Clarence officials have questions about whether the town's sewer systems can keep up with the housing growth in Erie County's fastest-growing community.
Wednesday, they looked for answers.
Town Engineer Joseph D. Latona provided an extensive report on the town's sanitary sewer system during a Town Board work session also attended by representatives from the town's Planning and Environmental boards.
"The town has established that there is sewer capacity and capacity to honor existing contracts and capacity for existing developments," Latona said after the meeting.
"The capacity for future development will be evaluated on a case-by-case basis," he added.
The town Building Department issues a maximum of 240 permits for new houses each year, though several proposals for new subdivisions wend their way through the Planning Department every year.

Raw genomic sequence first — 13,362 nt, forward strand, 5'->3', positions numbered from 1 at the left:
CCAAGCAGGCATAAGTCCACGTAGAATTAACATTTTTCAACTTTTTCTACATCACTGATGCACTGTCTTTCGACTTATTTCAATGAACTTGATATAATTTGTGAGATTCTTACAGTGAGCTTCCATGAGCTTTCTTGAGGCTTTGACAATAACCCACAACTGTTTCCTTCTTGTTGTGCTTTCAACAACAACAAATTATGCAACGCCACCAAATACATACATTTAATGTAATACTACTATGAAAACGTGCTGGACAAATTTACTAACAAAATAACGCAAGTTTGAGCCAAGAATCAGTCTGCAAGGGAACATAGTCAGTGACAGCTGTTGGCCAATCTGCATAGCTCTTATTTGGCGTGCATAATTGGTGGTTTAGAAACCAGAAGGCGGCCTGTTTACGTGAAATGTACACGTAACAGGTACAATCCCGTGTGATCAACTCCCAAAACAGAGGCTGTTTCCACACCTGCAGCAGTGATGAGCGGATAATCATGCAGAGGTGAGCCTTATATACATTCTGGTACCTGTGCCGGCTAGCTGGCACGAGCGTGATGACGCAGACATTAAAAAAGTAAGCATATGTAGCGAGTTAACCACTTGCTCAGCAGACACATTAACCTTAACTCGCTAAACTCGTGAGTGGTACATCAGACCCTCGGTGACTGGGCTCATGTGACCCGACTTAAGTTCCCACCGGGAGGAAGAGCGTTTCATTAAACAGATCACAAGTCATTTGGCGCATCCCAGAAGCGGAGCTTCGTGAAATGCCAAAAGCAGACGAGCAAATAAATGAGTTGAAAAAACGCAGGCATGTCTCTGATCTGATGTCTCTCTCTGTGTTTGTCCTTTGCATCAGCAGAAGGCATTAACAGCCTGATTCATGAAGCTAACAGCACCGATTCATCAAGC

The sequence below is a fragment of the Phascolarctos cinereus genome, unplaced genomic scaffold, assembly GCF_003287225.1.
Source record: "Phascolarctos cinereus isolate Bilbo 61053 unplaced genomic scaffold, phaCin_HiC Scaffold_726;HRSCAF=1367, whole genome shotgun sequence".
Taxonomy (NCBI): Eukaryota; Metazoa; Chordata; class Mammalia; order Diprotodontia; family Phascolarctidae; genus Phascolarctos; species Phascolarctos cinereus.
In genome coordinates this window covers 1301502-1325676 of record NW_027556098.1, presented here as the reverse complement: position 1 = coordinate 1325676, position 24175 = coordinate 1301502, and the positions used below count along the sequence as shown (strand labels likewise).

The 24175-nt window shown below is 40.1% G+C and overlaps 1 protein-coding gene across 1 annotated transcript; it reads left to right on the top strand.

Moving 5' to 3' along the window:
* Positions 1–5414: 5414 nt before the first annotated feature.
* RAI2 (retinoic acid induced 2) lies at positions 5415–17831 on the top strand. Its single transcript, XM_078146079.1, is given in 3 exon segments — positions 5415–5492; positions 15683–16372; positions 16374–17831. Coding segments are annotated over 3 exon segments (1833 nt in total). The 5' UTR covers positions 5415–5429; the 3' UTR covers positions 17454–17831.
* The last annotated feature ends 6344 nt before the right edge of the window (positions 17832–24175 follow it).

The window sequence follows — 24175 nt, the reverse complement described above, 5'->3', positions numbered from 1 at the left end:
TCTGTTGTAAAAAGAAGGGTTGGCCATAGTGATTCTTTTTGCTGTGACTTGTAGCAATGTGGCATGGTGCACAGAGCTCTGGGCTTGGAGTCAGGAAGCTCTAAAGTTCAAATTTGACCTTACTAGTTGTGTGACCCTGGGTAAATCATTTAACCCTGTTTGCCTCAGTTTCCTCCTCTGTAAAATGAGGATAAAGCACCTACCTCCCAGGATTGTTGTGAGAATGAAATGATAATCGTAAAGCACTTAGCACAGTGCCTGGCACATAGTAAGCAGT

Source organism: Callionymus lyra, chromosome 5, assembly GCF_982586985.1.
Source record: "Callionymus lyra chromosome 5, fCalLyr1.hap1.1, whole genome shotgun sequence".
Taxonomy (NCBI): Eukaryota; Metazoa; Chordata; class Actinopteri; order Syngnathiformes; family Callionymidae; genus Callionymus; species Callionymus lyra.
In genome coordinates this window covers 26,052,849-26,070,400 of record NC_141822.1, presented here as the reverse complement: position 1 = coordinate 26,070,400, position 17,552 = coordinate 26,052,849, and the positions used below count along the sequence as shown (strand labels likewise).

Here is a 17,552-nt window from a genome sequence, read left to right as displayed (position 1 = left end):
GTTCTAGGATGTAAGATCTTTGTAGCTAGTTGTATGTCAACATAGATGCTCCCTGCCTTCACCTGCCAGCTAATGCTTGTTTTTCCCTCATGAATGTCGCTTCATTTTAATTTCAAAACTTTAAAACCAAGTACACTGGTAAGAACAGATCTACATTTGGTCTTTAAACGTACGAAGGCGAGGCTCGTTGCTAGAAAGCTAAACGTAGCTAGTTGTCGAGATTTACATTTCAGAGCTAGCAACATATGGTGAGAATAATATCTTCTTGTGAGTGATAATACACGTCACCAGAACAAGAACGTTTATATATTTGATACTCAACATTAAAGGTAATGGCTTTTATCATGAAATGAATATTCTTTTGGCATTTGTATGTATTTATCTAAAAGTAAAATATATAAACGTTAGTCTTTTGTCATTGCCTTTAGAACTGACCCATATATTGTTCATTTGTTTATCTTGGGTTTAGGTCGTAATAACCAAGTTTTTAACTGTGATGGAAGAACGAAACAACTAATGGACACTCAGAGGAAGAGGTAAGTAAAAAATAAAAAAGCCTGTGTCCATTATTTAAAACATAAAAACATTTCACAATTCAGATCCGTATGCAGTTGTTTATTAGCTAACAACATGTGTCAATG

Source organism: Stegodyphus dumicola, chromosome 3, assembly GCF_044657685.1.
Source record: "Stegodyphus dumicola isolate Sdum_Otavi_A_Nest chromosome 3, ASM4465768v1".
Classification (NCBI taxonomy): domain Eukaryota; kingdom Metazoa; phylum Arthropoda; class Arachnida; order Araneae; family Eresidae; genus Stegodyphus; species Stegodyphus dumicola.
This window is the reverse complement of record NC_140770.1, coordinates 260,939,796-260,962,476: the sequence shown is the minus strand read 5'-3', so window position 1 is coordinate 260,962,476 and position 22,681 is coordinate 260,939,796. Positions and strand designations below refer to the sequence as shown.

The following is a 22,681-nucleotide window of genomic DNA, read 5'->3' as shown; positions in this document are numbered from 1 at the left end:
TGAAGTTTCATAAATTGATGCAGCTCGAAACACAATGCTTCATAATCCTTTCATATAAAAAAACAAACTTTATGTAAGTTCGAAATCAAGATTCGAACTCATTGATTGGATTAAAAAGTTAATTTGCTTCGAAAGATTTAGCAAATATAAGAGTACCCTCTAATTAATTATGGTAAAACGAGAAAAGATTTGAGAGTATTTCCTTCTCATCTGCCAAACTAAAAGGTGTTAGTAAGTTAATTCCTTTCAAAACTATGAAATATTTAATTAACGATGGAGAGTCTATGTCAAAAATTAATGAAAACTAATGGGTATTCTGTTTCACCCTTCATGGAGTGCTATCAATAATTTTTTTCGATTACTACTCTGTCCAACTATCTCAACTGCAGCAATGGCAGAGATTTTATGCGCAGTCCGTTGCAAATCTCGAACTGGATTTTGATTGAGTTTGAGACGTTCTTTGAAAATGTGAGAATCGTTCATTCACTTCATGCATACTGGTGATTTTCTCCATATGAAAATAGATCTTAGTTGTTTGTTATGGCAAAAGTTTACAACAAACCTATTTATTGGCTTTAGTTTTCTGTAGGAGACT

Much of the town's sewage flows by gravity to Amherst, where it is treated at the town's treatment plant.
Latona said there is capacity for that part of the town in which wastewater flows to Amherst, specifically through the 24-inch Peanut Line sewer that runs along the Peanut Line railroad right of way crossing the northern part of Amherst.
A combination of town- and Erie County-controlled sewer districts exists throughout parts of Clarence. Most recently, the new Heise-Brookhaven trunk line was built and paid for by developers Anthony Cimato and Kevin Curry. They agreed to build a $5 million, 4.5-mile, 24-inch sewer line that will serve both Clarence Hollow and Waterford Village, which is under development.
The developers will get 1,000 taps over the next 20 to 25 years to hook up new houses to the sewer line, which gives them the option of future development.
Latona said that while the town regularly monitors capacity, it has discovered that infiltration and inflow is a major problem in Clarence Sewer District No. 2. His department recommended that a 10-inch interceptor sewer along Clarence Center Road should be monitored for further study.
There has been one report produced by the town, "but my analysis is one thing. Erie County did [a study] last year, so the information from all these sources needs to be evaluated on a regional basis," he said. "Available capacity needs to be monitored very carefully, which we will be doing."